There are basically two factors that make actual, real life lightsabers impossible. One: There currently does not exist a battery small enough to fit inside a lightsaber hilt that has even close to the power needed to generate 20,566 Kelvin worth of heat. Secondly, we haven’t developed the technology to make a laser beam that stops at a certain height. Lightsaber “blades” ignite to a sword-perfect size, but the lasers we have at our disposal in the real world just keep going indefinitely (and are beams of light, so they wouldn’t really “slice” though anything. They could heat something up until it explodes, though!)
Plasma could be the key to a real lightsaber
Plasma could be the key to making something sort of like a real lightsaber. Plasma is the superheated state of matter found in our sun and in a lightning strike. It could make for a good lightsaber blade if you could create a handle that wouldn’t melt instantly once you turned it on, and a magnetic field able to keep the plasma in a nice sword shape and length. But, once you had those, changing the color would be a snap. It all comes down to what kind of gas you add to the plasma (similar to how a neon light works)—you could add neon for a red Sith saber, krypton for a green Jedi one, and even mercury for a Mace Windu-esque purple blade. Of course, a mercury light would also give off ultraviolet rays, which would probably blind you.
Does the color of a lightsaber indicate whether a character is “good” or “bad?”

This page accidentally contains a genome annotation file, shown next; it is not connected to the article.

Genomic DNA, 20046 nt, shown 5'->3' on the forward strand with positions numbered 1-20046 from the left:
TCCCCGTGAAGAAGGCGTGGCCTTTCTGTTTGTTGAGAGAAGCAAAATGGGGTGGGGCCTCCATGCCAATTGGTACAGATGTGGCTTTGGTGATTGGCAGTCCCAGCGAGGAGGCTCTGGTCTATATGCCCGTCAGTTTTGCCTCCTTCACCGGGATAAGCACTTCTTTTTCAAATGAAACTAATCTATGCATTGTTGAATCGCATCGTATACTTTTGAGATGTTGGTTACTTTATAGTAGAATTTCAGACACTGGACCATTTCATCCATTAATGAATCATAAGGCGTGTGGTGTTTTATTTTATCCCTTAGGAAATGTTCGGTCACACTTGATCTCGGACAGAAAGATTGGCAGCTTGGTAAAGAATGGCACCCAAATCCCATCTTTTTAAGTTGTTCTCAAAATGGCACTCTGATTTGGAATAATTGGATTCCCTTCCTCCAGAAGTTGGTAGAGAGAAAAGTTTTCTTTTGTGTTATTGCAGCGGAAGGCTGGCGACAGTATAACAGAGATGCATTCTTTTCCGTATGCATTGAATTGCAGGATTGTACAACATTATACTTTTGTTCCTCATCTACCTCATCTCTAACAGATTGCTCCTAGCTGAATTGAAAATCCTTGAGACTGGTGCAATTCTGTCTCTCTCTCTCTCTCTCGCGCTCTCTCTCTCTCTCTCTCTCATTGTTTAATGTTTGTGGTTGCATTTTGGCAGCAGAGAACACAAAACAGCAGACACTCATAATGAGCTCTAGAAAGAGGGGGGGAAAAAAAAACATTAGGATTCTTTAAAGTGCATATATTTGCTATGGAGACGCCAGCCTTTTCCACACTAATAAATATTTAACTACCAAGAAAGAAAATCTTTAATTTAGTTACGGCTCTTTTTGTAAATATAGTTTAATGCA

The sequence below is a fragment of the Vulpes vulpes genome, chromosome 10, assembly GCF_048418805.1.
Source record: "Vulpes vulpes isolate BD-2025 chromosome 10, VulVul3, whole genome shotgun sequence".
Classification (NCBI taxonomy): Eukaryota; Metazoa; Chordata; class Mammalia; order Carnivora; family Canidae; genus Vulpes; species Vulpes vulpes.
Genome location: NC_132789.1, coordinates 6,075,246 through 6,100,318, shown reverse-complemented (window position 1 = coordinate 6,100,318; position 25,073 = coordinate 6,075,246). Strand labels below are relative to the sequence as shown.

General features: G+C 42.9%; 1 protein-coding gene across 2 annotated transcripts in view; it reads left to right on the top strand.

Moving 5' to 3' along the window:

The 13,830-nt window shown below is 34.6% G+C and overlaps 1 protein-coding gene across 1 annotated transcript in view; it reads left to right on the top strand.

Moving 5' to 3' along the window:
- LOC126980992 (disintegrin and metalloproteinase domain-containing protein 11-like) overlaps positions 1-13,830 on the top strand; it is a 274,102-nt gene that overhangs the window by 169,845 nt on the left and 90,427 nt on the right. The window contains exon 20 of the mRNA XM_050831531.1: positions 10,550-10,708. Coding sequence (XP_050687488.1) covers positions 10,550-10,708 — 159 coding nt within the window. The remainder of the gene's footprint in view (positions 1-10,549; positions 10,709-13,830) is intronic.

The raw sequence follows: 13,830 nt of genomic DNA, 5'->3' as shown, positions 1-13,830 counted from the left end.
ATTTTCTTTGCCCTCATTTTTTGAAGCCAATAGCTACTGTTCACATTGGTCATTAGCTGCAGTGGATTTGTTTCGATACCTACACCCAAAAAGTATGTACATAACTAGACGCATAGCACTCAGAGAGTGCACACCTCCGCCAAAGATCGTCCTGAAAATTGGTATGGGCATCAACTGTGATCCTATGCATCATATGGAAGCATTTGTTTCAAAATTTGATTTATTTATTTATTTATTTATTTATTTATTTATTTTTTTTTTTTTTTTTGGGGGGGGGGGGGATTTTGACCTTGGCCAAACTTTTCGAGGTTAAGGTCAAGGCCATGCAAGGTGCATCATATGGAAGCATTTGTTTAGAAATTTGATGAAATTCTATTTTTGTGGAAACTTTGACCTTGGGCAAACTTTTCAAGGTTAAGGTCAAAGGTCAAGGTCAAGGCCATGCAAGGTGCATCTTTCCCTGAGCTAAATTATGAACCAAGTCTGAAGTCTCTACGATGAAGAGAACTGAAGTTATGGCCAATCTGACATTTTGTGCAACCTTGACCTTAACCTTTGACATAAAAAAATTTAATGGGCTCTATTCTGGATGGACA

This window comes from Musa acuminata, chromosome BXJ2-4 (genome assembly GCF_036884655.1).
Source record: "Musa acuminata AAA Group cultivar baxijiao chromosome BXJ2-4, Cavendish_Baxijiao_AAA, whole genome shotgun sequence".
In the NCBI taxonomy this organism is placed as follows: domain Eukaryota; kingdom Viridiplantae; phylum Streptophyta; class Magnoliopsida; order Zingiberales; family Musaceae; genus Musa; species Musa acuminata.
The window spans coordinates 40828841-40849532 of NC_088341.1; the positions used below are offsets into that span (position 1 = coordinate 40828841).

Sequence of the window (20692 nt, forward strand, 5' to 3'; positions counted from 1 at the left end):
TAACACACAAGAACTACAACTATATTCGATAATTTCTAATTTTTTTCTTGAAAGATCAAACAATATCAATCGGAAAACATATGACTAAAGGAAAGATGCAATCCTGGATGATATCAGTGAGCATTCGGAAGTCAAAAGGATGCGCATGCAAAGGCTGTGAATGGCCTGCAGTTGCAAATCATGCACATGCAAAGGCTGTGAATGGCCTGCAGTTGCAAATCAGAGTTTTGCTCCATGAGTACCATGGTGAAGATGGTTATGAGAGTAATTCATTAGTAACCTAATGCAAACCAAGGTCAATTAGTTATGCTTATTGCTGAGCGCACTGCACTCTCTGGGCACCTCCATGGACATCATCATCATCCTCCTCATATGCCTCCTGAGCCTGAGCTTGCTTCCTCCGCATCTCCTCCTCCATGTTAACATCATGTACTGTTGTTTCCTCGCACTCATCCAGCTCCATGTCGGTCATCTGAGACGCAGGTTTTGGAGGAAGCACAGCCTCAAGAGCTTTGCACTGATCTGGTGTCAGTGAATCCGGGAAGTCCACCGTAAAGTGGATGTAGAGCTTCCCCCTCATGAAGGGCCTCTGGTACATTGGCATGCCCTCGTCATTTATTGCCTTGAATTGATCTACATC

Actually, yes. According to the expanded Star Wars universe—material beyond just the movies, like cartoons and comics and novelizations—a kyber crystal will “call” a Jedi to come claim it, and change color once it attunes with its owner. Blue is usually associated with bravery and green with harmony. Sith sabers are red because the crystals don’t call to the Dark Side types, so they have to take the crystals by force. Doing so makes the crystals “bleed” and turn red.
Does that mean Luke Skywalker becomes more “harmonious” and “brave” once he crafts his own lightsaber?
Not exactly. Luke was supposed to have a blue lightsaber in Return of the Jedi (he’s even shown with one on the posters) but it was changed at the last minute to green. The reason was practical, not philosophical: During the outdoor desert battle that starts the movie, Lucas felt the original blade got lost against the bright blue sky.
Lightsabers were almost called “lazerswords”
Seriously. In the first draft of Lucas’ script, they’re called “lazerswords.” It’s one of many changes that probably saved the project (Han Solo was also going to be an alien lizard).